The TC is not heavily rockered, even with the plate geometry, and there isn’t a strong falling-forward feeling when leaning onto my toes. When standing around it feels high off the ground and as I noted in my first impressions, the ‘floating’ sensation from the high and soft heel is a bit unstable. Once on the run these extreme characteristics become more mellow, meshing together to contribute to a consistent and fun ride, and the shoe is such a smooth cruiser.


The midsole also shines iridescent pink when the light hits it right—really sweet.


Peter: FuelCell is one of the better new foams. I liked it a lot in the Rebel and the Propel, and it gets even better here. It’s so, so, so soft (especially in the heel as Jacob points out), but never mushy--and the energy return is top notch. The NB team has clearly found a balance of having a super soft foam and making it manageable with a carbon-fiber plate. The midsole feels good at any pace--and has been feeling better with each run. 


Sally: It was love at first run, but I am liking the midsole even more after 50 plus miles in the shoe. Seems so soft to the touch, but doesn’t feel soft on the run. A joy to run in!  I love Jacob’s description of this shoe as a fast cruiser.


Derek: FuelCell seems to be a highly versatile foam and it feels so different in different shoes, between the Rebel, Propel, and now the TC. It is very bouncy in the TC, and is by far the most lively foam I’ve ever tried from NB so kudos to them. It’s hard to discern how the carbon plate comes into this. Yes there shoe is snappy and fairly stiff but it’s not very noticeable compared to the Vaporfly, or even the Hoka Carbon X.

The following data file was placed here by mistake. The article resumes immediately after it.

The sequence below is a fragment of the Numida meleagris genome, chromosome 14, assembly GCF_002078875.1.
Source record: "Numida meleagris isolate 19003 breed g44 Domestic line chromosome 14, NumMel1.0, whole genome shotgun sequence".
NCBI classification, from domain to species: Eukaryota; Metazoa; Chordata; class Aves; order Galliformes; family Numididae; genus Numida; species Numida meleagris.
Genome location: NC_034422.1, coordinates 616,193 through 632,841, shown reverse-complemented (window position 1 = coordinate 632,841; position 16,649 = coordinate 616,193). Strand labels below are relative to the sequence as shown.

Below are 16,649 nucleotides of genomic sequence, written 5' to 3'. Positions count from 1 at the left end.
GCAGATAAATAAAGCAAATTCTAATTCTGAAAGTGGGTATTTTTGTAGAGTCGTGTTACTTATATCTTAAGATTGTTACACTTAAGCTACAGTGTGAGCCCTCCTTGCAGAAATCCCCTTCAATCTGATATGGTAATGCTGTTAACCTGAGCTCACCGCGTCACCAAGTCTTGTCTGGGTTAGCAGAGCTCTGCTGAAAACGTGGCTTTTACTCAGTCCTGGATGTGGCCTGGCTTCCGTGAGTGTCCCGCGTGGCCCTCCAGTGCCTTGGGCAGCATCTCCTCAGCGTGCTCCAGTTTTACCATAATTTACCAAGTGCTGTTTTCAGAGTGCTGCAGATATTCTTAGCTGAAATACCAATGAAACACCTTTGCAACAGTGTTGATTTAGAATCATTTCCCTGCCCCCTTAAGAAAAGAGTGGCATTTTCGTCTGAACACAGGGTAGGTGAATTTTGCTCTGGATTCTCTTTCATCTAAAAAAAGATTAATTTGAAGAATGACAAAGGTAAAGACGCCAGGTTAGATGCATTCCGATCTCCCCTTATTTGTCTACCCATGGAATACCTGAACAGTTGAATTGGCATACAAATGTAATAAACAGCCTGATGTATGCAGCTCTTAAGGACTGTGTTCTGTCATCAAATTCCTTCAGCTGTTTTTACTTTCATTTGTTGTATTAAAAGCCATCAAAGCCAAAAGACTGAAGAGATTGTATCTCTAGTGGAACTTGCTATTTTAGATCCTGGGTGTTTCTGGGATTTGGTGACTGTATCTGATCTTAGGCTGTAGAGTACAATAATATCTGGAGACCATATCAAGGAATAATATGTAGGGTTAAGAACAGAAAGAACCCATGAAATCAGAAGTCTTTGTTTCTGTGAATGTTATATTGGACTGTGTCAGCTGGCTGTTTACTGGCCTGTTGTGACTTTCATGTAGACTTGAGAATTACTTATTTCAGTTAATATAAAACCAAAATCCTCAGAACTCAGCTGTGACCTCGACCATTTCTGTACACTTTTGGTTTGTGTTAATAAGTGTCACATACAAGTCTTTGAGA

Jeff: This is one of the softest midsoles on the market currently, but it doesn’t ever feel mushy. The carbon plate helps it up front, and keeps it borderline springy, but the heel has lots of sink-in. This isn’t the shoe that you wear to the gym, work out, and wear home. The heel sink when standing/walking is pronounced, but nothing during the run (aka when it matters). You aren’t on the ground long enough to notice. 


Sam: I am not sure I would call it the softest midsole feel out there now, the Nimbus Lite and Skechers Max Road 4 take those prizes for me. You may notice I said midsole feel as while the FuelCell foam is super soft and very bouncy, the relatively broad platform on the ground, the addition of the plate and that full coverage front outsole combine to make the softness a key component of a great riding shoe and not the defining characteristic I agree with the others that walking around there is heel sink so when trying these on in store be aware of that. Once on the run that disappears in that, on impact, as in the Vaporfly, foam compression meets plate and then off you go! . While the 10mm drop adds to rear and overall weight but in this case I think it is justified but do wish the foam itself was lighter to reduce weight. 
I will say here the heel is far more stable than the original Vaporfly and for sure somewhat more stable than the improved landing of the Next%. Back to those other soft shoes the Nimbus Lite and Max Road. Neither has a plate, both are very flexible and their outsoles are far softer and far more segmented/profiled and not contributing to overall stability as the outsole does here


Outsole
Jacob: The TC outsole is composed of three pieces of medium-softness rubber: two smaller pieces on the heel and large piece covering the entire forefoot. Coverage is fairly comprehensive with only a bit of exposed midsole in the midfoot to the center of the heel. I was surprised by the full coverage in the forefoot as rubber adds weight and this is a shoe with high race potential—it’s not something I’m used to seeing in a racer. Aside from the weight (which is likely minimal), the rubber grips clean pavement well and it’s softness is well balanced—responsive and fast-feeling but smooth riding and not loud or slappy. The outsole appears to be durable as my pair shows almost no signs of wear after 55 miles.